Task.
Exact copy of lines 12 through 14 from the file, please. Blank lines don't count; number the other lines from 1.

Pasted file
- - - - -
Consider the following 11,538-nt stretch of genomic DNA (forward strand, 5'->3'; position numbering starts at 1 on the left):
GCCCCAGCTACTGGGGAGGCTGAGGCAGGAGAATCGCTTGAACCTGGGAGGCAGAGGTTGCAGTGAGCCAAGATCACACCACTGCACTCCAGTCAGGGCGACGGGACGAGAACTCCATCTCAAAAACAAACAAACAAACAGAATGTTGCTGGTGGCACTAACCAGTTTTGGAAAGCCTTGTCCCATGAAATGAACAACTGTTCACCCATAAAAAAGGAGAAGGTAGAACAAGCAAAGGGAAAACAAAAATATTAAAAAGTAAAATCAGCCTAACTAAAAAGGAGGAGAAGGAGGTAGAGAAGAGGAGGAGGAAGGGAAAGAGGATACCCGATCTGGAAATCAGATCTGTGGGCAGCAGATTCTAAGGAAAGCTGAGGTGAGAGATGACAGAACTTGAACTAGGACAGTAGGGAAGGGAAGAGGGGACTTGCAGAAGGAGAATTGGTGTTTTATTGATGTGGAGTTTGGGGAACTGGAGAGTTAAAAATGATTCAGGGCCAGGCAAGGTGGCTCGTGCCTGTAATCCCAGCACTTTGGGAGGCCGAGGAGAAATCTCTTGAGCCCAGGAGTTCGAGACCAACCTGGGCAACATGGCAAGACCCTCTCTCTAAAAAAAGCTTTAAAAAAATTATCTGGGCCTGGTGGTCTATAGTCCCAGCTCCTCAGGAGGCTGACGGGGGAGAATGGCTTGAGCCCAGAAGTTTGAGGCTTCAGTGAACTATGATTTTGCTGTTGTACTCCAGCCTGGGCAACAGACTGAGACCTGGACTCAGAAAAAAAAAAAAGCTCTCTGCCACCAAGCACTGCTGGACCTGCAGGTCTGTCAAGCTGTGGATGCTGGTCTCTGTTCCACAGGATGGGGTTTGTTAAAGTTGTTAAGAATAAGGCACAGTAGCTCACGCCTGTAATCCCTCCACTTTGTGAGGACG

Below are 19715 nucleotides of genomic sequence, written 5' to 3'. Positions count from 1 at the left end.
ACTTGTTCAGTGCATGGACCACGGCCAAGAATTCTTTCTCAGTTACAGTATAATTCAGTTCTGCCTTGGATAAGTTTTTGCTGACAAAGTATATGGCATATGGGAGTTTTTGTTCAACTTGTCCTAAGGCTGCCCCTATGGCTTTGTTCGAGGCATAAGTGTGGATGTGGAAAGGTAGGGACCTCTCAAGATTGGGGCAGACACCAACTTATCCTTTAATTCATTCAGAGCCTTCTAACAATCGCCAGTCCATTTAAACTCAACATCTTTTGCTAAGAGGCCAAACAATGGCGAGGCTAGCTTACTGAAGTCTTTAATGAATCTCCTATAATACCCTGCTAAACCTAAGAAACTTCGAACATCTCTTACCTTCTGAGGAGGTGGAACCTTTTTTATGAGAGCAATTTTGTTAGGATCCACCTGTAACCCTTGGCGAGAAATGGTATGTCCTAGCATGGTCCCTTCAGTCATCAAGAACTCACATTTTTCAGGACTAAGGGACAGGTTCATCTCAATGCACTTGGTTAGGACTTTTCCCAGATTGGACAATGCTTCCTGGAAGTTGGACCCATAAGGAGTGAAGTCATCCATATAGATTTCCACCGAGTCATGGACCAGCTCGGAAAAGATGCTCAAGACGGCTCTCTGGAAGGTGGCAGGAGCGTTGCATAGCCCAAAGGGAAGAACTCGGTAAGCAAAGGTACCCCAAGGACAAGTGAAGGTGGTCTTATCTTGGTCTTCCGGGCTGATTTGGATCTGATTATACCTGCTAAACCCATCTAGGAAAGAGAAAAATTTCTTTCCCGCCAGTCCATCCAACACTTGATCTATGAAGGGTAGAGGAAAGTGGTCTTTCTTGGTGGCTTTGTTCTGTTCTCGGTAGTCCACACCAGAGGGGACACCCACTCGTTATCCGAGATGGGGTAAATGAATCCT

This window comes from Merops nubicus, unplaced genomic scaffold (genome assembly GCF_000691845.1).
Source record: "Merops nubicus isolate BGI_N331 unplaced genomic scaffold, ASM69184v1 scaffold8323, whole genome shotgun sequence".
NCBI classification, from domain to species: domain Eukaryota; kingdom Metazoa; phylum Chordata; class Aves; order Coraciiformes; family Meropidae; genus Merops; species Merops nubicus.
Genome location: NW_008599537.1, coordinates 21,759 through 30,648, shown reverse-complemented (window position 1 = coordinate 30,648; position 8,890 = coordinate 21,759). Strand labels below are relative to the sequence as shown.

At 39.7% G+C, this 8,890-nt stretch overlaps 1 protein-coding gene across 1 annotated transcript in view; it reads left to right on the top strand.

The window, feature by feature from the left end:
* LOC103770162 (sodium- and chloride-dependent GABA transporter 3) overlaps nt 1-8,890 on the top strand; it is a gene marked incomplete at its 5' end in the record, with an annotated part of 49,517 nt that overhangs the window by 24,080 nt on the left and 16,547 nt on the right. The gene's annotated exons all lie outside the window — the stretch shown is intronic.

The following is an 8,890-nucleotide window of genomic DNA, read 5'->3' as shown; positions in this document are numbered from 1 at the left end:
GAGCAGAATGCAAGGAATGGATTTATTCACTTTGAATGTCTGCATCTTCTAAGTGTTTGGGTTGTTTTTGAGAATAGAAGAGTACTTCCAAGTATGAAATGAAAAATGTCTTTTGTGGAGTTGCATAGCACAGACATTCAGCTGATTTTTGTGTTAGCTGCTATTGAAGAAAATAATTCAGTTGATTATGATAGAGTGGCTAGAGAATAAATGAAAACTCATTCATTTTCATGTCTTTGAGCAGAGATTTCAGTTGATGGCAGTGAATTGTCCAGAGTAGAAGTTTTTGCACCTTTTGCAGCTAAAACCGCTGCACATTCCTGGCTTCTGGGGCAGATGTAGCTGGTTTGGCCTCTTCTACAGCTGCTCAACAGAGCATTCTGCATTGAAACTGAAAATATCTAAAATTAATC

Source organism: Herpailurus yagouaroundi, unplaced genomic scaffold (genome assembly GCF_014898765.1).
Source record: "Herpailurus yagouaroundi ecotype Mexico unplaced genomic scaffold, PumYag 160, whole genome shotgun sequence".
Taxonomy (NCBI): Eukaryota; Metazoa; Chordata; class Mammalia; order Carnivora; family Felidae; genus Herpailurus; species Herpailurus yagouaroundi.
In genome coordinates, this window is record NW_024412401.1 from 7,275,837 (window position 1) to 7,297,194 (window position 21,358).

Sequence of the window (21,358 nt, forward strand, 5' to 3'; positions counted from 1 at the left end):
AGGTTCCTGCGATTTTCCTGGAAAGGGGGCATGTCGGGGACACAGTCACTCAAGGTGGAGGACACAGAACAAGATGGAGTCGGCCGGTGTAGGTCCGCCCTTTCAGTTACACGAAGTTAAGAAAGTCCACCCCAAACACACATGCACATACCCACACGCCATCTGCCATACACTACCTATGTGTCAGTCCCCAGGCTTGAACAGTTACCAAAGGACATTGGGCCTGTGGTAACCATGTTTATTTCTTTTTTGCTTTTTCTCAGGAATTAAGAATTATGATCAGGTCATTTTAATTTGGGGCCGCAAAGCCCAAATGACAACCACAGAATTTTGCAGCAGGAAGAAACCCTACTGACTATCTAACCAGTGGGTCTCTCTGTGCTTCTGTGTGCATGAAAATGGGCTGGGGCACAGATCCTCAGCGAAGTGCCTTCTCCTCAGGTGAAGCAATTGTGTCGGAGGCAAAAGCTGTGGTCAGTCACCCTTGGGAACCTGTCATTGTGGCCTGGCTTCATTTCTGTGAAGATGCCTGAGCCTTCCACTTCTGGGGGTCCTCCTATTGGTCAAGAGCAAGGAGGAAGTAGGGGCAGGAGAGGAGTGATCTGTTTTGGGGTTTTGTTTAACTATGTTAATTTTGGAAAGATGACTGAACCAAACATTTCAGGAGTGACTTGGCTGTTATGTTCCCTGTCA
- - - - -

The following is an 8,890-nucleotide window of genomic DNA, read 5'->3' as shown; positions in this document are numbered from 1 at the left end:
GAGCAGAATGCAAGGAATGGATTTATTCACTTTGAATGTCTGCATCTTCTAAGTGTTTGGGTTGTTTTTGAGAATAGAAGAGTACTTCCAAGTATGAAATGAAAAATGTCTTTTGTGGAGTTGCATAGCACAGACATTCAGCTGATTTTTGTGTTAGCTGCTATTGAAGAAAATAATTCAGTTGATTATGATAGAGTGGCTAGAGAATAAATGAAAACTCATTCATTTTCATGTCTTTGAGCAGAGATTTCAGTTGATGGCAGTGAATTGTCCAGAGTAGAAGTTTTTGCACCTTTTGCAGCTAAAACCGCTGCACATTCCTGGCTTCTGGGGCAGATGTAGCTGGTTTGGCCTCTTCTACAGCTGCTCAACAGAGCATTCTGCATTGAAACTGAAAATATCTAAAATTAATC

Source organism: Herpailurus yagouaroundi, unplaced genomic scaffold (genome assembly GCF_014898765.1).